Just incase you missed it.  I ride bikes.  I ride in all conditions, and I ride everywhere.  I don’t do it because I want to get fit, it’s not an environmental issue, I don’t do it for training (most of the time) I ride because that’s what I do. Plus, I don’t have a drivers licence.

When it comes to transport, I have a 1h radius rule. If it takes 1h on the bike I will be faster than public transit.  Any more than that and I’ll do part train part ride.

Up until I got my new job , public transport was rare. I would jump on a train to get out of the city for long rides, to get out to Dunc with my track bike, and lightning (it’s not the storm that scares me, it’s all the drivers looking at the storm and not the road that does)

Then, in October I got a job in Penrith. I dreaded the commute.  Penrith is the very far edge of Sydney and way to far to ride.  First day- caught a train into the city, then train out to the mountains.  No riding, it Second day, rode to Strathfield, had time to spare, grabbed coffee, jumped on a train, Win! IMG_3112It took the same amount of time as the day before (including the bonus coffee!). So the total wins of integrating my riding with a train was: I got to commute the same distance on my bike as my old commute, I got a morning coffee, and 35min to read a book/write nonsense blogs on the train each way. I love my new commute.

As much as Sydney has a bad wrap for bicycles. Traveling on trains with them is actually fairly hassle free.  Although you do need to know what you are doing.

City rail, Sydney Trains, Transport NSW (whatever) has two main kinds of trains; City and intercity. The city ones don’t have a dedicated bike area. When traveling on these trains it is best park your bike on the pole in the middle of the vestibule. IMG_3320This way people can move around and you are not taking up all the seats on one side of the courtesy/priority access seats. If you are traveling with a friend, a second bike easily fits if put on the other side in the opposite direction.  If you are with a group, you can do 4, but more than that you need to split up into multiple carriages. The Best parking position i have found places the cranks and or saddle on the pole then anchoring the front wheel with your helmet.  IMG_3321This method is solid and allows for a gap between the frame and pole, meaning your top tube wont get scratched during the journey.

how awesome is the Busyman Saddle!

how awesome is the Busyman Saddle!

The intercity trains are a bit more accommodating for bikes.  A few carriages have bike hooks. Yay! Sharp metal square bike hooks.  Boo! IMG_3356Because of this I always carry something to pad them before I put my bike up. The other downside is they are located in the doorway outside of the main carriage. If your bike is expensive I would invest in a lock. But since I mostly commute on my fixies, I just leave them there and have a quick look at each station.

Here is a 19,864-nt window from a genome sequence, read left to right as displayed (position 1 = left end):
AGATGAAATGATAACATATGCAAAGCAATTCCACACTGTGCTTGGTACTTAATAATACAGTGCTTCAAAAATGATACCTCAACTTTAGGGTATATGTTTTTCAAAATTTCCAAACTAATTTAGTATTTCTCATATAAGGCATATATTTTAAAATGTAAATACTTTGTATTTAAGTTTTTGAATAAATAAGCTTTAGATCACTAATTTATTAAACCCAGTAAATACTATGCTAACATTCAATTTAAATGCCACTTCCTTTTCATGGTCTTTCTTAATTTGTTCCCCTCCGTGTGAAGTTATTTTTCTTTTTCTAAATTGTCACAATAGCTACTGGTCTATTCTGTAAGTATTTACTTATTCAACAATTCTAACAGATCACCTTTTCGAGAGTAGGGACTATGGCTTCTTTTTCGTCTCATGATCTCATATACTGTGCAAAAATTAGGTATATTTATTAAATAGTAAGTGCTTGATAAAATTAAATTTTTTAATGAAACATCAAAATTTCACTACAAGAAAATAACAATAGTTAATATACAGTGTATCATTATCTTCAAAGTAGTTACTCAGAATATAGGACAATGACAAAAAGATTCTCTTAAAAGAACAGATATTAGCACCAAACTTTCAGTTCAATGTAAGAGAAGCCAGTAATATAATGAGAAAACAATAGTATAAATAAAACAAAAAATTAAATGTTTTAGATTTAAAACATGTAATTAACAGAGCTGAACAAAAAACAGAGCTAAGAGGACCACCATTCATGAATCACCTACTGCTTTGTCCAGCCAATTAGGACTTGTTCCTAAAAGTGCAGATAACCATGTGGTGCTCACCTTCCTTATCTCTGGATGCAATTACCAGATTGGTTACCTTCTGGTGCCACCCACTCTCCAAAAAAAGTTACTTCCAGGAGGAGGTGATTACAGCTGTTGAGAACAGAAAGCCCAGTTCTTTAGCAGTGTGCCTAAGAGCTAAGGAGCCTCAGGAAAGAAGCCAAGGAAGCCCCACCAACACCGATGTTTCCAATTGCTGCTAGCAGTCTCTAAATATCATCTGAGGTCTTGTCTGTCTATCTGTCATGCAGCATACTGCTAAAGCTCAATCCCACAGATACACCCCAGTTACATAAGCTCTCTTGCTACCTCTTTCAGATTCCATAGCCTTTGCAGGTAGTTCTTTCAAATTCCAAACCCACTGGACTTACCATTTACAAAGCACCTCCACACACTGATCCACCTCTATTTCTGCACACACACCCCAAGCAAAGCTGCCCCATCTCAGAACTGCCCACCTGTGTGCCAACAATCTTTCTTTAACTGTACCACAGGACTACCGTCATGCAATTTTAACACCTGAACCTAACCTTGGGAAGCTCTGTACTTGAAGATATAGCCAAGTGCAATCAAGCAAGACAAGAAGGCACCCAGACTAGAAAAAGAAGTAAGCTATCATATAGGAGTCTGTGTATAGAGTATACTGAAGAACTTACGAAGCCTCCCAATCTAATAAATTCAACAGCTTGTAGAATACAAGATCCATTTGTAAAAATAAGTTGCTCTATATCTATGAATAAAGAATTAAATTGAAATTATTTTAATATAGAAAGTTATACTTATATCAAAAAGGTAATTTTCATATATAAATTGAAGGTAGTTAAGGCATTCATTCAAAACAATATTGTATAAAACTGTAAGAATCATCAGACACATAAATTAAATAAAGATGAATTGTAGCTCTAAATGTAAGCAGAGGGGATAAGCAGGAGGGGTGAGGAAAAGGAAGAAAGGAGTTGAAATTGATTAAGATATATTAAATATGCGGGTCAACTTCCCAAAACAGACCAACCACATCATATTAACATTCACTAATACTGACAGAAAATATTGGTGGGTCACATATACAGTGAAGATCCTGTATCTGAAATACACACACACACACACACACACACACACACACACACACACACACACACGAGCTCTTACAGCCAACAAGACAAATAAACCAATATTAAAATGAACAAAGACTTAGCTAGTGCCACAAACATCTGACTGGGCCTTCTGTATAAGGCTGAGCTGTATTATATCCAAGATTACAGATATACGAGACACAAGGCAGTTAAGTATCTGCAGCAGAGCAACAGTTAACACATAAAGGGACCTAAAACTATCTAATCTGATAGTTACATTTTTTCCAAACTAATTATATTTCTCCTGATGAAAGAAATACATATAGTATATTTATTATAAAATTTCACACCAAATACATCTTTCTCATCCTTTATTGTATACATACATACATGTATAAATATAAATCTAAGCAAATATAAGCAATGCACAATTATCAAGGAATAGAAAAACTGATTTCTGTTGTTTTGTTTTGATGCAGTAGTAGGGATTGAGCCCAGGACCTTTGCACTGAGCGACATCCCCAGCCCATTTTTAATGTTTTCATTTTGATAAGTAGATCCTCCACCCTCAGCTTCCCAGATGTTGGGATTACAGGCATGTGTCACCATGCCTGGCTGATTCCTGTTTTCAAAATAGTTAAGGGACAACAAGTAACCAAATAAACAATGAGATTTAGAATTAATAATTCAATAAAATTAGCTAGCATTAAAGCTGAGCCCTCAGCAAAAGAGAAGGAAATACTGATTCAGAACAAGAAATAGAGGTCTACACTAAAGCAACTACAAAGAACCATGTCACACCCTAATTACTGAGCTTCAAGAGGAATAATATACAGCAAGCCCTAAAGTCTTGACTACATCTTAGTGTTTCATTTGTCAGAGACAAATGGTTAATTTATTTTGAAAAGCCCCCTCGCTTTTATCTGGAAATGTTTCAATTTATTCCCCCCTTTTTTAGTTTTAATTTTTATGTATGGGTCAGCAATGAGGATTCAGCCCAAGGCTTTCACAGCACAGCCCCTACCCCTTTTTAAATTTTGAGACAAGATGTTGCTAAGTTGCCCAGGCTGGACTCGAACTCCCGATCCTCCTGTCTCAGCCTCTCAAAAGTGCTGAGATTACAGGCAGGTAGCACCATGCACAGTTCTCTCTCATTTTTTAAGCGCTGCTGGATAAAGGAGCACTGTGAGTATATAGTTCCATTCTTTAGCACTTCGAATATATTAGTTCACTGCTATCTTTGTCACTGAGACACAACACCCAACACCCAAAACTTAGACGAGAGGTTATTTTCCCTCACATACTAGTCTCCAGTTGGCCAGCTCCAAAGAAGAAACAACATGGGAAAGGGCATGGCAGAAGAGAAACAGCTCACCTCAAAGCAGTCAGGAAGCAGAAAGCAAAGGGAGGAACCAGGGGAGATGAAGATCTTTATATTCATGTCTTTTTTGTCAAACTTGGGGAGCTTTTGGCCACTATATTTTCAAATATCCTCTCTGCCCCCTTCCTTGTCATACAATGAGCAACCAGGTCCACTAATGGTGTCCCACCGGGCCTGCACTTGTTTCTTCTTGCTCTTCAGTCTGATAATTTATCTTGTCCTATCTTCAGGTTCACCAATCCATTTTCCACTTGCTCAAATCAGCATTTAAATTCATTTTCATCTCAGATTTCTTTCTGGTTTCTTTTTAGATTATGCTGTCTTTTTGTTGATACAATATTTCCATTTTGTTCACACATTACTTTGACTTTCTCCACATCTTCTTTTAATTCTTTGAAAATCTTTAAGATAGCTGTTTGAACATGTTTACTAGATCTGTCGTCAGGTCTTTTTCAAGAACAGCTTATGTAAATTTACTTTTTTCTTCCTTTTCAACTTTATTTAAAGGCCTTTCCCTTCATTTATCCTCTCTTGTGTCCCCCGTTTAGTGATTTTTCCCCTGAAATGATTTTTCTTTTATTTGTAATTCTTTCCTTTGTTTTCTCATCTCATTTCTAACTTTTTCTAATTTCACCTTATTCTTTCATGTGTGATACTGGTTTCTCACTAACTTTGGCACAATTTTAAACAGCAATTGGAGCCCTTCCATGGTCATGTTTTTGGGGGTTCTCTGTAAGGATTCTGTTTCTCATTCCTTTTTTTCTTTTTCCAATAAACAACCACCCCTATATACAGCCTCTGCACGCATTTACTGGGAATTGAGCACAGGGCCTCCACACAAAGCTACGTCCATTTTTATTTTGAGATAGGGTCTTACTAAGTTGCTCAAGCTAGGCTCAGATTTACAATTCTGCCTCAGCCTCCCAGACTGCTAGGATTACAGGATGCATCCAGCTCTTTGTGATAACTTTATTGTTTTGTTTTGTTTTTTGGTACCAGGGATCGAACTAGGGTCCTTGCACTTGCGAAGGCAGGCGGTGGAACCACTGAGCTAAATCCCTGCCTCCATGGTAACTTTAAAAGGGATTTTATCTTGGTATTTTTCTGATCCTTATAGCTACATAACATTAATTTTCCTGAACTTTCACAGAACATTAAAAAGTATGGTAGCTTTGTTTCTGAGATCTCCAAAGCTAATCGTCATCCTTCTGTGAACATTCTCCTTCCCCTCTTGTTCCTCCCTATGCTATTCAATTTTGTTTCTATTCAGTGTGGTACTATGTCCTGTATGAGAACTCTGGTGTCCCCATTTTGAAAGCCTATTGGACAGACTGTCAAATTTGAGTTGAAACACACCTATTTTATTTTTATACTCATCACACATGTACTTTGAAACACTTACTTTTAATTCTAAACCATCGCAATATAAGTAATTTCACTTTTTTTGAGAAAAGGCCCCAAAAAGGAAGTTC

Got a friend? Yes I do!  2 fixies,one hook… So we stack the bikes together off to one side.IMG_3354 Ben is off first, so his bike is on the outside.  This only works because the door we block is not in use till after we get to our destinations.

Helpful tips for the train in Sydney.

  1. everyone, EVERYONE!!!! goes first.  remember, if you are taking a bike on public transit, that public transport is public, and in order not to inconvenience anyone, give way to all other passengers.
  2. Don’t block walkways/doors (especially the ones between carriages)
  3. When the bike is parked in the city train vestibule keep an eye out for prams, people with bags, older people, and anyone who may have difficulty getting around the bike.  identify early and be prepared to move the bike so they can have easy access.  Also ask what station they are off at, so you can move to let them off.
  4. if it’s raining, have a towel so you don’t leave a wet seat
  5. Avoid peak trains-Most peak Sydney trains are at capacity.  The only reason I can commute peak times is, I catch an earlier train, and I’m commuting out of the city in the morning and into it at the end of the day.
  6. Know the doors- If you take a train regularly know which doors open so you can watch out for entering/exiting passengers.  Also so you know if you can do a bike stack on intercity trains.  It also helps to know so you can set your bike up when you get on to face the way you’ll be getting off.
  7. If you see a pram/bike/wheelchair/luggage already in a carriage, go to another one.
  8. Always be polite, Sydney hates cyclists, and being on public transit, mix that with rude cyclists and rude commuters… just be polite, even if the other person is in the wrong and shoving past you to get to get out the door faster.

for more ‘official’ information check out the Transport NSW website

8 thoughts on “Train-Ing

  1. Nice one Lizanne. I had a few weeks work out near Wallgrove ( not as far as Penrith) I dreaded the commute. Either take the company car 5 days a week or drive my own. I never drive to work. Decided to the bike/train combo. Was really good especially going against traffic pretty much. Love the tips on centering the bike. The rush to find a suitable carriage gets pretty nerve racking though! I sold my car 6 months ago and I’ve recently blogged about access to MTB trails on my own blog.


    • i did do a lot of gravel riding when i wasn’t concentrating on track. there are some great roads if you take the train up the mountains, Campbeltown or Richmond. And congrats on selling the car. all the money saved will now be spent on bike stuff 🙂


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